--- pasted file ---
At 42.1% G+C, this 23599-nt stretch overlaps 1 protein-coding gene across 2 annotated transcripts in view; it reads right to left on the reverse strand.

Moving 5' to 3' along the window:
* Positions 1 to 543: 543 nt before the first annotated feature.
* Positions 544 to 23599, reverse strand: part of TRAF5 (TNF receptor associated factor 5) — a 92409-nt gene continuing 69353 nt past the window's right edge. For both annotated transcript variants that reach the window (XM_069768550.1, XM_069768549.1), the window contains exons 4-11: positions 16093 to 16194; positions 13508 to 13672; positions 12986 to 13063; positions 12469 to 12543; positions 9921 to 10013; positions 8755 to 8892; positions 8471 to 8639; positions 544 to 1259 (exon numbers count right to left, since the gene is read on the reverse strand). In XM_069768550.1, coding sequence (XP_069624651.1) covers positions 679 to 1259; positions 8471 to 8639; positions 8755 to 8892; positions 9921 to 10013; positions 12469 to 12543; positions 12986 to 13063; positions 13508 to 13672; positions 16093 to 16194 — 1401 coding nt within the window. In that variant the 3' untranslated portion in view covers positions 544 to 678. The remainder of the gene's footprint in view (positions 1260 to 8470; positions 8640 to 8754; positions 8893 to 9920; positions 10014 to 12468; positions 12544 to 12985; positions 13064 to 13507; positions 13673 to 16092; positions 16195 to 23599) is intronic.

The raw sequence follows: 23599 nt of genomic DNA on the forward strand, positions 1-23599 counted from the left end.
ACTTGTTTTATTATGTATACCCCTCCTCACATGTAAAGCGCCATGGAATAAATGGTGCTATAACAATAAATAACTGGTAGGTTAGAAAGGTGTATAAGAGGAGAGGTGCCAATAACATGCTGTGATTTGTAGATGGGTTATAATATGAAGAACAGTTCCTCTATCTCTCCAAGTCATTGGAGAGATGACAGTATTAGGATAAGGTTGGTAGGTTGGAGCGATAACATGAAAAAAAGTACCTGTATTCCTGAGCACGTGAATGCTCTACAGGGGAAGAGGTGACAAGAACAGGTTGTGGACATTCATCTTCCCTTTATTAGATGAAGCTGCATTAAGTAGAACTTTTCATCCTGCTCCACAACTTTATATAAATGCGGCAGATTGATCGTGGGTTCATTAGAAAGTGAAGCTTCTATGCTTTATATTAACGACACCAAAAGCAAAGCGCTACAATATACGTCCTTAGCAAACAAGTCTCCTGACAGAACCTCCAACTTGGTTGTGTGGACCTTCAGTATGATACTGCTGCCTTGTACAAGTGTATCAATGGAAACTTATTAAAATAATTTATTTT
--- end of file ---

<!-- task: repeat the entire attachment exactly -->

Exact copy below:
At 42.1% G+C, this 23599-nt stretch overlaps 1 protein-coding gene across 2 annotated transcripts in view; it reads right to left on the reverse strand.

Moving 5' to 3' along the window:
* Positions 1 to 543: 543 nt before the first annotated feature.
* Positions 544 to 23599, reverse strand: part of TRAF5 (TNF receptor associated factor 5) — a 92409-nt gene continuing 69353 nt past the window's right edge. For both annotated transcript variants that reach the window (XM_069768550.1, XM_069768549.1), the window contains exons 4-11: positions 16093 to 16194; positions 13508 to 13672; positions 12986 to 13063; positions 12469 to 12543; positions 9921 to 10013; positions 8755 to 8892; positions 8471 to 8639; positions 544 to 1259 (exon numbers count right to left, since the gene is read on the reverse strand). In XM_069768550.1, coding sequence (XP_069624651.1) covers positions 679 to 1259; positions 8471 to 8639; positions 8755 to 8892; positions 9921 to 10013; positions 12469 to 12543; positions 12986 to 13063; positions 13508 to 13672; positions 16093 to 16194 — 1401 coding nt within the window. In that variant the 3' untranslated portion in view covers positions 544 to 678. The remainder of the gene's footprint in view (positions 1260 to 8470; positions 8640 to 8754; positions 8893 to 9920; positions 10014 to 12468; positions 12544 to 12985; positions 13064 to 13507; positions 13673 to 16092; positions 16195 to 23599) is intronic.

The raw sequence follows: 23599 nt of genomic DNA on the forward strand, positions 1-23599 counted from the left end.
ACTTGTTTTATTATGTATACCCCTCCTCACATGTAAAGCGCCATGGAATAAATGGTGCTATAACAATAAATAACTGGTAGGTTAGAAAGGTGTATAAGAGGAGAGGTGCCAATAACATGCTGTGATTTGTAGATGGGTTATAATATGAAGAACAGTTCCTCTATCTCTCCAAGTCATTGGAGAGATGACAGTATTAGGATAAGGTTGGTAGGTTGGAGCGATAACATGAAAAAAAGTACCTGTATTCCTGAGCACGTGAATGCTCTACAGGGGAAGAGGTGACAAGAACAGGTTGTGGACATTCATCTTCCCTTTATTAGATGAAGCTGCATTAAGTAGAACTTTTCATCCTGCTCCACAACTTTATATAAATGCGGCAGATTGATCGTGGGTTCATTAGAAAGTGAAGCTTCTATGCTTTATATTAACGACACCAAAAGCAAAGCGCTACAATATACGTCCTTAGCAAACAAGTCTCCTGACAGAACCTCCAACTTGGTTGTGTGGACCTTCAGTATGATACTGCTGCCTTGTACAAGTGTATCAATGGAAACTTATTAAAATAATTTATTTT